It’s inevitable. Every time I’m going to be away from my wife and daughters for a few days, whether it’s with a long car drive or flight, a moment of panic, anxiety, and longing takes hold. I miss them and worry immensely. Do they know how much I love them? Will they be OK? Did I tell them everything I needed? Did I hug them hard enough? Hold them long enough? I feel a similar pang when I think of my mother, who has dementia and lives in a nursing facility many states away where she is visited often and cared for by my sister. She can no longer communicate with me like she used to. Does she know how much I miss her? Did I spend enough time sitting with her during my last visit? Does she feel my love for her?
In our super-connected world, there are text messages and Facetime calls I can make to my wife and to my sister to tell them how I feel, but if you know this pain, there is very little that can assuage it in the moment. Besides, calling my wife every 10 minutes to relay a message to my daughters might help me, but doesn’t really help her.
A few years ago, I learned of a powerful and prayerful way to combat this anxiety. It comes from a letter that Saint Frances Xavier Cabrini, better known as Mother Cabrini, wrote to her postulants, novices, and fellow sisters while on a passenger ship from New York to Le Havre, France, on September 2, 1899. It was this same route that she had traveled in reverse only a decade earlier when she had first immigrated to the United States from Italy. The letter is reproduced in Pietro Di Donato’s extraordinary biography, Immigrant Saint: The Life of Mother Cabrini, published in 1960.
Mother Cabrini falls asleep soon after embarking from New York, and when she awakes, she writes this:
It was only then I realized that I was far away from the Sisters and felt the sorrow and separation from them. It seemed to me that I still had a word to say to one Sister, to give counsel to another, to suggest something to a third, but already the ocean had isolated me from everyone, while the rainy weather seemed to make me feel sadder. Reflecting upon my vocation as a Missionary, I remembered that I ought not to allow sadness to take hold of me. So I entered into the Heart of Jesus, where I saw all the Sisters, and though I could not speak to them, I asked the Sacred Heart to tell each of them what I had had forgotten, or what I had not time to say.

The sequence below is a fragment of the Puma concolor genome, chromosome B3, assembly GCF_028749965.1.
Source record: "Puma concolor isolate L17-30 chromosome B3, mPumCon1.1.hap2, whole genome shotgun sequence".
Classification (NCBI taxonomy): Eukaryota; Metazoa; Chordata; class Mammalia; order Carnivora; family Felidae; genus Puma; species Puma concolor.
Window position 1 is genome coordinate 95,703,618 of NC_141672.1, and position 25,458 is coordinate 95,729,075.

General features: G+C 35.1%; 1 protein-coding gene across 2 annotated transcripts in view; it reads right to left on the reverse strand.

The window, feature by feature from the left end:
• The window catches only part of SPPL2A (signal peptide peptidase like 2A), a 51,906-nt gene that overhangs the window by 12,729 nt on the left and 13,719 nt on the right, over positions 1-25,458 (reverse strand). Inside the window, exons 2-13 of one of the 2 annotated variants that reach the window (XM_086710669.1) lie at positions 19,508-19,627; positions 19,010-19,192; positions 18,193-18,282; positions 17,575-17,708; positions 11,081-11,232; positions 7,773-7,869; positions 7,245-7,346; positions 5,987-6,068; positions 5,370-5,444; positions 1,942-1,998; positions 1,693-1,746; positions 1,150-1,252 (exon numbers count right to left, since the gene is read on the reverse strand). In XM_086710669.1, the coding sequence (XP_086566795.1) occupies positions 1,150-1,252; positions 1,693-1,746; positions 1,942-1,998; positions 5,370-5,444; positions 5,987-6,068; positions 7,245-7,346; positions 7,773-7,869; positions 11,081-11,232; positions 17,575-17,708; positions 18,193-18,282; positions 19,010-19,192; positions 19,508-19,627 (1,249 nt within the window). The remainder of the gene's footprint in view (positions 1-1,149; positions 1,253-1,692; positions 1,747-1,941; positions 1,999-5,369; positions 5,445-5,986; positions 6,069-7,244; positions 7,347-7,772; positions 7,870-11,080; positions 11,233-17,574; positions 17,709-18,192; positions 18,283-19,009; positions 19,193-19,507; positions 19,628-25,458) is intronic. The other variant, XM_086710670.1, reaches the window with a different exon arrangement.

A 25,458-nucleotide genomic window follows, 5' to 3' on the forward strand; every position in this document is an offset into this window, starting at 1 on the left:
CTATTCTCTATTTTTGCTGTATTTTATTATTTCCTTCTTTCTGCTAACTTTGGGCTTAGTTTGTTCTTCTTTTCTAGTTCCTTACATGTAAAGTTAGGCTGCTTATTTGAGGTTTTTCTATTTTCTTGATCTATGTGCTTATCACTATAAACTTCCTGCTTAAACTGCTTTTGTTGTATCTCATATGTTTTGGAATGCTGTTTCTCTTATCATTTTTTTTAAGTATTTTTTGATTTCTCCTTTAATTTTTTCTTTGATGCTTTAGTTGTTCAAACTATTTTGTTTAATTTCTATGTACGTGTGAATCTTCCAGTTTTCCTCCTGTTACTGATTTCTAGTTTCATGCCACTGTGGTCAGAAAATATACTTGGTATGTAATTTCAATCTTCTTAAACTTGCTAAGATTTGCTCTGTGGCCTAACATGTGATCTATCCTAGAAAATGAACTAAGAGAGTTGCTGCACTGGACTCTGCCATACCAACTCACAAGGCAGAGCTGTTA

As Catholics, we are familiar with using prayer to speak to Jesus and the saints, and to petition for the safety and comfort of others. We also use prayer to speak with the souls of departed loved ones. But it had never occurred to me to use prayer to speak with loved ones here among us. It’s such a beautiful idea, and as I discovered, a remarkable and powerful form of prayerful meditation. I use it often now, whenever I need to quell my anxiety and worry (which happens frequently, unfortunately). I simply go into a prayerful and meditative state, imagine myself enveloped in the Sacred Heart of Jesus, and ask the Lord to relay a message to my daughters, my wife, my mother, or anyone for whom a text message fired off before putting my phone in airplane mode won’t suffice.
I don’t know if Mother Cabrini came up with this prayer technique, or if she learned it from someone else. The idea of communicating with others isn’t particularly unique in spiritual traditions. Paramahansa Yogananda wrote about one variation in his classic book Autobiography of a Yogi:
About eight-thirty on Wednesday morning, a telepathic message from Sri Yukteswar flashed insistently to my mind: “I am delayed; don’t meet the nine o’clock train.” I conveyed the latest instructions to Dijen, who was already dressed for departure. “You and your intuition!” My friend’s voice was edged in scorn. “I prefer to trust Master’s written word.” I shrugged my shoulders and seated myself with quiet finality. Muttering angrily, Dijen made for the door and closed it noisily behind him. . . .”
Yogananda was right; Yukteswar was late. Yogananda had perfected his inner “radio,” according to yogi Tyagi Jayadev in a blog post, “How to Transmit Thoughts and Feelings to Someone.” “Such subtle telepathic communication (sending/receiving thoughts or feelings or images) depends both on the sender and receiver,” writes Jayadev. On receiving, he notes that “Only very aware persons feel consciously. . . . The calmness of meditation helps us to become more receptive as it calms the chitta (feeling) in our heart.” Senders can perfect their process, too: